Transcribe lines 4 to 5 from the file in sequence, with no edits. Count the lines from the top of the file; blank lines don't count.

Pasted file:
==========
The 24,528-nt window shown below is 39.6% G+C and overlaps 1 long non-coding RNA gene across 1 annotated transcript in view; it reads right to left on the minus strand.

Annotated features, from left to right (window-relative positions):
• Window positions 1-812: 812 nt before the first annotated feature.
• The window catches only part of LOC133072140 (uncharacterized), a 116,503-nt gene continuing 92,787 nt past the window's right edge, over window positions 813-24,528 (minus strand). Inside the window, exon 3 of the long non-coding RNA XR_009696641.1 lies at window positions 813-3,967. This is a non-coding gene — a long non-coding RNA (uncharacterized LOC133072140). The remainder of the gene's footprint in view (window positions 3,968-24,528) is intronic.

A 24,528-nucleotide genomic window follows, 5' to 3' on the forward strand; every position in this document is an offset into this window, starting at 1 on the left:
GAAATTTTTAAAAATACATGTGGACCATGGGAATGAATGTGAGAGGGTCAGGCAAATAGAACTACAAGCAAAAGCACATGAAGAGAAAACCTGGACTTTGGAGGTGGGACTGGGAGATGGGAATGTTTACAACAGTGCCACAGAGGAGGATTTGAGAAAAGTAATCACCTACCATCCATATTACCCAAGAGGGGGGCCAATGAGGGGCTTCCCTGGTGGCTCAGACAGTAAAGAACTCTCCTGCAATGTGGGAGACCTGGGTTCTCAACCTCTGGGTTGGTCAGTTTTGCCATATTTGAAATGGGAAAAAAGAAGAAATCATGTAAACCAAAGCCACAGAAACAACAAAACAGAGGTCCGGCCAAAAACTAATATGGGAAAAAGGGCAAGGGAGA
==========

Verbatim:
• The window catches only part of LOC133072140 (uncharacterized), a 116,503-nt gene continuing 92,787 nt past the window's right edge, over window positions 813-24,528 (minus strand). Inside the window, exon 3 of the long non-coding RNA XR_009696641.1 lies at window positions 813-3,967. This is a non-coding gene — a long non-coding RNA (uncharacterized LOC133072140). The remainder of the gene's footprint in view (window positions 3,968-24,528) is intronic.

A 24,528-nucleotide genomic window follows, 5' to 3' on the forward strand; every position in this document is an offset into this window, starting at 1 on the left: